For a moment it seemed as if 8-year-old Adam Patula wanted to flee.

Just minutes before, he and his brother Jared, 5, had been ordinary tourists from Acme, Pennsylvania, wandering with their parents on the deck of the 152-year-old USS Constellation, moored in Baltimore's Inner Harbor.

But now the boys had become "powder monkeys," the lowest-level sailors aboard the Constellation in the sloop's early years as a fighting ship. Powder monkeys were boys ages 11 to 17 who earned $6 a month hoisting sails and carrying gunpowder and iron projectiles from below deck during battles. The work was hard and dangerous.

Just about any other sailor could boss around a powder monkey, which is what Able Seaman Elan Sprouse was doing to Adam, Jared and seven other visitors to the Constellation last Saturday. They had agreed to serve a short tour as powder monkeys to see what it was like.

Sprouse wanted them to pull on a "brace," a rope as thick as one of Jared's arms that would move the big "mizzen" sail so that it catches the wind.

"On the mizzen braces!" Sprouse boomed.

Adam and the other monkeys answered in small, quivering voices: "On the mizzen braces, aye."

"I've had first-graders louder than that," Sprouse yelled. "Let's hear it: On the mizzen braces!"

"ON THE MIZZEN BRACES, AYE!" the monkeys shouted, pulling with all their might and looking up to see a huge horizontal wooden timber (the "yard," from which the sail would hang) swiveling 50 feet over their heads.

Adam looked up and smiled: "Whoa, it's turning!"

It was just one of the experiences kids can have by joining a powder monkey crew on the Constellation. The one-hour tours are offered on weekends and through special arrangements.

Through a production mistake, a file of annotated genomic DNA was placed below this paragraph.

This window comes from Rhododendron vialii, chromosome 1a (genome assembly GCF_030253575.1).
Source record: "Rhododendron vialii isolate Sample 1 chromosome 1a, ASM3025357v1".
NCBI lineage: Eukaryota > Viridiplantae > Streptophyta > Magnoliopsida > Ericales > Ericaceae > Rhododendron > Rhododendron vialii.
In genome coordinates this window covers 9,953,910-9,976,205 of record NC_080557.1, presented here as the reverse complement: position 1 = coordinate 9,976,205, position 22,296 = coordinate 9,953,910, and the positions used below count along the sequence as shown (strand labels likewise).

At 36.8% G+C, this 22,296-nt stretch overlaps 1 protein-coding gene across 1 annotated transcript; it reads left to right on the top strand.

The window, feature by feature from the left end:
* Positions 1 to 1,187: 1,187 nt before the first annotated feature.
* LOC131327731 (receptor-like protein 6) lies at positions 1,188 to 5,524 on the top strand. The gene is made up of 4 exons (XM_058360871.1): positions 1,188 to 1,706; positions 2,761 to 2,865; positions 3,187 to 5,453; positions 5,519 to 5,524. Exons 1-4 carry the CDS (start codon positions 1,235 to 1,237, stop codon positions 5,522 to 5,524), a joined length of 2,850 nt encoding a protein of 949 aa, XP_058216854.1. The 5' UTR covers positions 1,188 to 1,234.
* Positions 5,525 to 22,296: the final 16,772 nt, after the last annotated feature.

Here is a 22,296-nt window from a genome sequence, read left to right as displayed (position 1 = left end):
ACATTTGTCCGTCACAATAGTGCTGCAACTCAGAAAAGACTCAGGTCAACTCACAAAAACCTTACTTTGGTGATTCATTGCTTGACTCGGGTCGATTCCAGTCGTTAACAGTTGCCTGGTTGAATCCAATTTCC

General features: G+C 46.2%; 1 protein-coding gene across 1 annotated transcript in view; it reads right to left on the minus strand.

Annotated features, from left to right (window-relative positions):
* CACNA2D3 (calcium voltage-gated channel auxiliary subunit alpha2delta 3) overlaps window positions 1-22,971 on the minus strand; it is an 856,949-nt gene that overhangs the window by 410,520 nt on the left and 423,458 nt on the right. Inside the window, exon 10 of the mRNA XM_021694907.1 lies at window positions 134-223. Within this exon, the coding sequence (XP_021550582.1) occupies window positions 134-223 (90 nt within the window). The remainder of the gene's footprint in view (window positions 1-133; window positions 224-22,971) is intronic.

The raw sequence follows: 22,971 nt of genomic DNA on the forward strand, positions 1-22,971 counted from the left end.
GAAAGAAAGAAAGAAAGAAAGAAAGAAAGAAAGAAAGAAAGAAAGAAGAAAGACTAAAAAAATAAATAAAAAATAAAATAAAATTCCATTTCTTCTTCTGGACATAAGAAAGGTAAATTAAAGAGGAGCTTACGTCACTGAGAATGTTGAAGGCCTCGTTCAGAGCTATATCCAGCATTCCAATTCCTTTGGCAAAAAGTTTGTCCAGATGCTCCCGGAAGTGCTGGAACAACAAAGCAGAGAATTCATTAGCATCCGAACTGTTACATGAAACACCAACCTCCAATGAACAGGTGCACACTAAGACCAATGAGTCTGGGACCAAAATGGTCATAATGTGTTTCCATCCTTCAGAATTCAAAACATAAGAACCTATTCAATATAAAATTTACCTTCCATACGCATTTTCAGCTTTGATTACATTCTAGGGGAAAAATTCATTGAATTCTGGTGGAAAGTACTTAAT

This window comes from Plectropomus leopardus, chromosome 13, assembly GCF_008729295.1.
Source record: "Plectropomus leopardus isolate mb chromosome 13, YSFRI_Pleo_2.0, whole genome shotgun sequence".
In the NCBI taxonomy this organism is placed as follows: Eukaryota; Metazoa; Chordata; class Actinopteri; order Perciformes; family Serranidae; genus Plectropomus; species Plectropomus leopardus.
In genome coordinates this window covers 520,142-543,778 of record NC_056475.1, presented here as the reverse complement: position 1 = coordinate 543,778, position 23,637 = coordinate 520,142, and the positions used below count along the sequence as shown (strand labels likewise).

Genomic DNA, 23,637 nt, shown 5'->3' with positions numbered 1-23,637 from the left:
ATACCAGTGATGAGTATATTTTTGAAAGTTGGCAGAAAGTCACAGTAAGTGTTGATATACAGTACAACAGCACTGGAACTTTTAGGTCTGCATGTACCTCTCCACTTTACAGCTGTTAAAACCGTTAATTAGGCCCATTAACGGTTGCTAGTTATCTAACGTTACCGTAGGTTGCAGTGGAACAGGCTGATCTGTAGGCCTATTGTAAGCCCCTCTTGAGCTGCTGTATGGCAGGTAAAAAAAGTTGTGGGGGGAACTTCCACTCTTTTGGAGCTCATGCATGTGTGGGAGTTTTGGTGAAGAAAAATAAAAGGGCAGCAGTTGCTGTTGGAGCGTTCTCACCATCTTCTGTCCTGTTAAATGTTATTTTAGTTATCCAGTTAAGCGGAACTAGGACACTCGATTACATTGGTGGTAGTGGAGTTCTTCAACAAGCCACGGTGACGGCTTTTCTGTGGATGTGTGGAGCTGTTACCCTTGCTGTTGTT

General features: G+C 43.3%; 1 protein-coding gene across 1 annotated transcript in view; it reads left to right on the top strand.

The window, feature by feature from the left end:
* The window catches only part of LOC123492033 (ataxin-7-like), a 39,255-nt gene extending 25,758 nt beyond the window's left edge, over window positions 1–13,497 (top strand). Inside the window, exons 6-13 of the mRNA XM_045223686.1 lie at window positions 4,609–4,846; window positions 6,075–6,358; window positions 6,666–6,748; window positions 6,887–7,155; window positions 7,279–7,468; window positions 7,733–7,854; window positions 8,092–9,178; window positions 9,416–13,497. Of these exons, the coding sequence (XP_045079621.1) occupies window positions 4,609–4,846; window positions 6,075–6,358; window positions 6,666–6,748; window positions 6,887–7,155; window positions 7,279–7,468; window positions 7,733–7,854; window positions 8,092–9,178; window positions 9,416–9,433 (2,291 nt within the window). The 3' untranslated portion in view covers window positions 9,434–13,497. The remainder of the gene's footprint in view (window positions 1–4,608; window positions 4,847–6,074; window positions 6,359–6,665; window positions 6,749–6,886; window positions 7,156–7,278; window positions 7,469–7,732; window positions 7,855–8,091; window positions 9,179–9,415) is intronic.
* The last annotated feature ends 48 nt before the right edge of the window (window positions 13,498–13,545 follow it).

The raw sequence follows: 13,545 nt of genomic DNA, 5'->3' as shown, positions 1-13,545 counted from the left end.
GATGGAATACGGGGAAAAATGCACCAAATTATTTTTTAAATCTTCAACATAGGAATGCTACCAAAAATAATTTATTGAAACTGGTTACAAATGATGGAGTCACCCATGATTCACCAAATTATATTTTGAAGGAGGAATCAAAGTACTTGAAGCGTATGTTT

The graceful old "sloop of war" had some exciting missions in the 1850s and '60s. It helped capture slave ships in the Atlantic and protected U.S. merchant vessels in the Mediterranean. Today, it's a kind of floating classroom.

Adam and the others also learned what sailors ate in the days before refrigeration. The monkeys clambered down to the lower deck to examine some rock-like food items, including hardtack (brick-like bread) and salt pork (an aging slab of meat stored in salt to keep it from spoiling).

"It doesn't smell too good or look too good," said Tyler Anderson, 9, of Ballston Lake, New York.

The accommodations weren't much, either. Powder monkeys slept in canvas hammocks that dangled from the low ceiling.

The Constellation tour ends with a bang when a crewman fires a big cannon-like gun. Even with just a quarter-pound of gunpowder (rather than the two pounds needed to blast an iron shell), there was a startling BOOM!

Tyler closed his mouth to keep from swallowing papery wisps of ash: "Whoa, that was so cool!"

-- Fern Shen

Mary Maston, right, collects ropes on the USS Constellation, moored in Baltimore's Inner Harbor.Jared Patula helps work the lines on a Powder Monkey tour.Able Seaman Elan Sprouse gives Victoria Maston some pointers.